A former professional snooker player has been jailed for his part in an international fake erectile dysfunction medication operation.
After pleading guilty James Michie, the one-time British Open semi-finalist, had claimed his refusal to throw a match in the Far East led him to become involved in the scam as a debt to his contacts in the region.
Michie, of Millers Croft, Ackworth, was today sentenced to three years and four months for importing fake and unlicensed erectile dysfunction medicine.
Many of the tablets and jellies included sildenafil citrate, the active ingredient in Viagra.
Other offences Michie was convicted of include contravening trademark laws, money laundering and handling stolen goods.
Judge Penelope Belcher handed his co-accused Mark Parkinson 34 months and Anthony Cunningham a 12-month community order respectively for their roles in two separate operations.
An investigation by the Medicines and Healthcare products Regulatory Agency (MHRA) found that Michie imported more than 1.2 million unlicensed erectile dysfunction tablets and more than 141,000 other illegal medicines including diazepam, worth over £3.5m. He later accepted payment for their sale.
Between December 2008 and April 2010 Michie partnered up with his snooker pal Parkinson and used contacts in China, Hong Kong and India to bring in the medicines.
Judge Belcher told Leeds Crown Court: “You James Michie and Mark Parkinson were known to each other through snooker and one way or another had contacts in the Far East who were willing to supply medical products on a wholesale basis.”
She added: “Between you, you devised a method of importing the goods and intended to evade the authorities.”
The drugs were sent to addresses using the names of people who did not live at the homes.
But Michie made an arrangement with two Parcelforce delivery men whereby, instead of them taking the packages to the homes, they were handed to Michie and Parkinson for a fee.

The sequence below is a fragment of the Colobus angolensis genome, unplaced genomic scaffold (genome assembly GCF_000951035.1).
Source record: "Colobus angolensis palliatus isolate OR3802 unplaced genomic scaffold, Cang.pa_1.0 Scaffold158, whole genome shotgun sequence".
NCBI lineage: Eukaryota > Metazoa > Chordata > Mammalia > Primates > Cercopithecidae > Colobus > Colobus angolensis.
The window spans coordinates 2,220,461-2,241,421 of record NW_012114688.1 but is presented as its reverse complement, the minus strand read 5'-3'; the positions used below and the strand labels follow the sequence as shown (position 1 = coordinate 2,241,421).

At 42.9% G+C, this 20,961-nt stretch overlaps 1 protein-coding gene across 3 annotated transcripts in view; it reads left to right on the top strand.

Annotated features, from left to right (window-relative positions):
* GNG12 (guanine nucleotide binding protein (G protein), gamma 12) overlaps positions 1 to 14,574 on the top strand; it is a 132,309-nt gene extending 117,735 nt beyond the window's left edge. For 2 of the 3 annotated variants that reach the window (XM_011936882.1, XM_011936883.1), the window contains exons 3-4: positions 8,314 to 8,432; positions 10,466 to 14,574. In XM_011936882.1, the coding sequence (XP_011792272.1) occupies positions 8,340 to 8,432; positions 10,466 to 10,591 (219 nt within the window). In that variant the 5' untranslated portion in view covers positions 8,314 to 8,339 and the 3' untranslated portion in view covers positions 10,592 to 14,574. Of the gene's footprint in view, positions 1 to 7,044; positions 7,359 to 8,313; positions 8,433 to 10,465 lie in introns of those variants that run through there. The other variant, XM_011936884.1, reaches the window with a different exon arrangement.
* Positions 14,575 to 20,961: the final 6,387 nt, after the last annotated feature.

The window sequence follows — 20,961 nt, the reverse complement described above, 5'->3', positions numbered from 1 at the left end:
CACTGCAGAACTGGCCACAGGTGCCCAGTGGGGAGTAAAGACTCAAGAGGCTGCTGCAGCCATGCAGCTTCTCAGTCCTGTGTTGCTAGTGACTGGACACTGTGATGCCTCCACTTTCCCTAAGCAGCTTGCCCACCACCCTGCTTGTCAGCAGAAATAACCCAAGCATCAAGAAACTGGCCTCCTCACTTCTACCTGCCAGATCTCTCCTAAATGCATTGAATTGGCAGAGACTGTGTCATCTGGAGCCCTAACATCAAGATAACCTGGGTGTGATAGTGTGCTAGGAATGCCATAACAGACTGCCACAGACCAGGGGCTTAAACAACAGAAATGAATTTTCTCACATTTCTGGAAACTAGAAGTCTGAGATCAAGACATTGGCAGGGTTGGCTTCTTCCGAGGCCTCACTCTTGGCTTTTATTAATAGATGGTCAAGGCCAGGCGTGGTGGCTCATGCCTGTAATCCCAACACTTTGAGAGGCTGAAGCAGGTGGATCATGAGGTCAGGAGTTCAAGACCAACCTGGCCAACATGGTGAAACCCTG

The court was told that one of the delivery men handed Parkinson between 15-25 parcels a week and the other gave Michie around 20 per week.
They were paid around £5 for every parcel they delivered, the court heard.
However in October 2009 authorities intercepted 74 parcels of fake or unlicensed medicines, branded as Kamagra, and other types of medicine coming into the UK.
In February 2010, two groups of nine parcels were again intercepted by authorities at Parcelforce Worldwide in Coventry.
Records were found in Parkinson’s home in Ashworth Road, Pontefract, about sales to countries including Austria and Germany – including a package sent from a Post Office in Castleford.
Phone logs revealed contacts in Mumbai linked to where some of the parcels originated.
Judge Belcher told Parkinson: “You were an important player in this,”
Michie and Parkinson were both arrested and bailed – but Michie continued with a second operation with Cunningham between November 2011 and March 2012.
Judge Belcher told the court that Cunningham stashed parcels at his homes on Halfpenny Lane in Pontefract and Mount Pleasant Street in Featherstone, making around £1,440 in total from Michie.
But she said he only had a “peripheral” role in the operation.
Seventy-two parcels were later intercepted after being sent from abroad through Royal Mail and DHL.
Judge Belcher told the court how money was also transferred though Western Union accounts.
Michie “personally collected 24 transactions between 2010 to 2012,” she said.
The court was told how after a further arrest Michie pleaded guilty and claimed that the operation had started when contacts in the Far East asked him to purposely lose a snooker match.
He refused and as a result was made to take part in the international dealings to pay his debt.
Judge Belcher sentenced James Andrew Michie, 44, to 40 months consecutively for eight counts. They related to conspiracy to import medicinal products without a licence, money laundering, conspiracy to commit Trade Marks Act offences and handling stolen goods.
Mark Parkinson, 45, of Estcourt Road, Darrington, pleaded guilty and was sentenced to 34 months consecutively for conspiracy to import medicinal products without a licence and conspiracy to commit Trade Marks Act offences.
Anthony Cunningham, 48, of Minden Way, Pontefract, also pleaded guilty and was handed a 12-month community order and told to do 200 hours unpaid work for conspiracy to import medicinal products without a licence and conspiracy to commit Trade Marks Act offences.
MHRA head of enforcement Alastair Jeffrey said: “The scale and organisation of this criminal enterprise demonstrates the determination of the individuals involved to profit from the illegal sales of medicines.
“Criminals who illegally supply medicines are not concerned with the health of their customers – they only want their money.
“To protect your health, visit your GP, get a correct diagnosis and buy medicines from a legitimate high street or registered pharmacy which can trade online.”